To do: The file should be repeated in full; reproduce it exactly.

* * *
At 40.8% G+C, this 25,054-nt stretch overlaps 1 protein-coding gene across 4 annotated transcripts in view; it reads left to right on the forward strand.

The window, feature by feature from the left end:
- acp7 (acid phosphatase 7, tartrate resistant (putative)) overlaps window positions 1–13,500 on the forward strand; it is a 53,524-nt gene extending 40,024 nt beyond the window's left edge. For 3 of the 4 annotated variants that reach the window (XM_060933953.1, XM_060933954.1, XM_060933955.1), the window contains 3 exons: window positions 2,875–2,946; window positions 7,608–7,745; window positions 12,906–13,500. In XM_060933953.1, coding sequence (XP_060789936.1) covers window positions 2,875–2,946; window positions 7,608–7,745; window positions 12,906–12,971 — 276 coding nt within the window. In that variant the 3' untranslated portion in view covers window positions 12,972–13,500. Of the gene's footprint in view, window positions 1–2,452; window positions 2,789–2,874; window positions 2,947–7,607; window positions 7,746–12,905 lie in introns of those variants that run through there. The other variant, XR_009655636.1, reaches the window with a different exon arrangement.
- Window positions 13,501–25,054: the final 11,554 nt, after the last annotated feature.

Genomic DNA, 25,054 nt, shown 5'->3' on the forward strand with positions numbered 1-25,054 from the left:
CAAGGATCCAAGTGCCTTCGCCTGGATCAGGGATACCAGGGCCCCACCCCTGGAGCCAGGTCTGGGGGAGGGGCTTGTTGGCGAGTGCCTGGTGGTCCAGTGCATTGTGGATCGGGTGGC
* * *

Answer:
At 40.8% G+C, this 25,054-nt stretch overlaps 1 protein-coding gene across 4 annotated transcripts in view; it reads left to right on the forward strand.

The window, feature by feature from the left end:
- acp7 (acid phosphatase 7, tartrate resistant (putative)) overlaps window positions 1–13,500 on the forward strand; it is a 53,524-nt gene extending 40,024 nt beyond the window's left edge. For 3 of the 4 annotated variants that reach the window (XM_060933953.1, XM_060933954.1, XM_060933955.1), the window contains 3 exons: window positions 2,875–2,946; window positions 7,608–7,745; window positions 12,906–13,500. In XM_060933953.1, coding sequence (XP_060789936.1) covers window positions 2,875–2,946; window positions 7,608–7,745; window positions 12,906–12,971 — 276 coding nt within the window. In that variant the 3' untranslated portion in view covers window positions 12,972–13,500. Of the gene's footprint in view, window positions 1–2,452; window positions 2,789–2,874; window positions 2,947–7,607; window positions 7,746–12,905 lie in introns of those variants that run through there. The other variant, XR_009655636.1, reaches the window with a different exon arrangement.
- Window positions 13,501–25,054: the final 11,554 nt, after the last annotated feature.

Genomic DNA, 25,054 nt, shown 5'->3' on the forward strand with positions numbered 1-25,054 from the left:
CAAGGATCCAAGTGCCTTCGCCTGGATCAGGGATACCAGGGCCCCACCCCTGGAGCCAGGTCTGGGGGAGGGGCTTGTTGGCGAGTGCCTGGTGGTCCAGTGCATTGTGGATCGGGTGGC